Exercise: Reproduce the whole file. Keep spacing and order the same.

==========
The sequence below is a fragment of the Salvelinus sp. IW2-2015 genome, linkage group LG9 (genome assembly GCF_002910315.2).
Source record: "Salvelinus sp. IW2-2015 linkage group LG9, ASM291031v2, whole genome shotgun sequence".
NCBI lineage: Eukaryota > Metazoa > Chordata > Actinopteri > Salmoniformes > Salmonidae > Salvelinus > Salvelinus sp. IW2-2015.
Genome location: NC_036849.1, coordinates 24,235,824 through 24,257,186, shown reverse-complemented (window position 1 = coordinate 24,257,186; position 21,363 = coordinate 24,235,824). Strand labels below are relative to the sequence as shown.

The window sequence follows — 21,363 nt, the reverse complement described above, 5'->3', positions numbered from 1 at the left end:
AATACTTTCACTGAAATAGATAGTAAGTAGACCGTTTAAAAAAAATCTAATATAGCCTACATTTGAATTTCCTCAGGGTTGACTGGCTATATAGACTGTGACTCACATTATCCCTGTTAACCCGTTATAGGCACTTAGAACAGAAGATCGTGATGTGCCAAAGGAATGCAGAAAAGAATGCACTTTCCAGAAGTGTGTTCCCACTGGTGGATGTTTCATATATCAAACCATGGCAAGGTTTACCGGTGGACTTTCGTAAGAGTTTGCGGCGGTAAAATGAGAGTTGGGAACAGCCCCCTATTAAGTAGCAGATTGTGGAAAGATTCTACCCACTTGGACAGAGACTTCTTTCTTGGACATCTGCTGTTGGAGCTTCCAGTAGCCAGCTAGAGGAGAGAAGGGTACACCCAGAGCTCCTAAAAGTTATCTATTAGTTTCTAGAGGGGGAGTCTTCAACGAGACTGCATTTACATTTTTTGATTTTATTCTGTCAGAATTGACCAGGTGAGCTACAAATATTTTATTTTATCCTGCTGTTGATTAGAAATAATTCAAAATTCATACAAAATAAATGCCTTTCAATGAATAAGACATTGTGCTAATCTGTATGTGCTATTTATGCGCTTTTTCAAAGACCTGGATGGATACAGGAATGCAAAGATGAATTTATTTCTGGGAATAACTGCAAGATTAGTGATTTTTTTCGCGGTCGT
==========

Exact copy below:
The sequence below is a fragment of the Salvelinus sp. IW2-2015 genome, linkage group LG9 (genome assembly GCF_002910315.2).
Source record: "Salvelinus sp. IW2-2015 linkage group LG9, ASM291031v2, whole genome shotgun sequence".
NCBI lineage: Eukaryota > Metazoa > Chordata > Actinopteri > Salmoniformes > Salmonidae > Salvelinus > Salvelinus sp. IW2-2015.
Genome location: NC_036849.1, coordinates 24,235,824 through 24,257,186, shown reverse-complemented (window position 1 = coordinate 24,257,186; position 21,363 = coordinate 24,235,824). Strand labels below are relative to the sequence as shown.

The window sequence follows — 21,363 nt, the reverse complement described above, 5'->3', positions numbered from 1 at the left end:
AATACTTTCACTGAAATAGATAGTAAGTAGACCGTTTAAAAAAAATCTAATATAGCCTACATTTGAATTTCCTCAGGGTTGACTGGCTATATAGACTGTGACTCACATTATCCCTGTTAACCCGTTATAGGCACTTAGAACAGAAGATCGTGATGTGCCAAAGGAATGCAGAAAAGAATGCACTTTCCAGAAGTGTGTTCCCACTGGTGGATGTTTCATATATCAAACCATGGCAAGGTTTACCGGTGGACTTTCGTAAGAGTTTGCGGCGGTAAAATGAGAGTTGGGAACAGCCCCCTATTAAGTAGCAGATTGTGGAAAGATTCTACCCACTTGGACAGAGACTTCTTTCTTGGACATCTGCTGTTGGAGCTTCCAGTAGCCAGCTAGAGGAGAGAAGGGTACACCCAGAGCTCCTAAAAGTTATCTATTAGTTTCTAGAGGGGGAGTCTTCAACGAGACTGCATTTACATTTTTTGATTTTATTCTGTCAGAATTGACCAGGTGAGCTACAAATATTTTATTTTATCCTGCTGTTGATTAGAAATAATTCAAAATTCATACAAAATAAATGCCTTTCAATGAATAAGACATTGTGCTAATCTGTATGTGCTATTTATGCGCTTTTTCAAAGACCTGGATGGATACAGGAATGCAAAGATGAATTTATTTCTGGGAATAACTGCAAGATTAGTGATTTTTTTCGCGGTCGT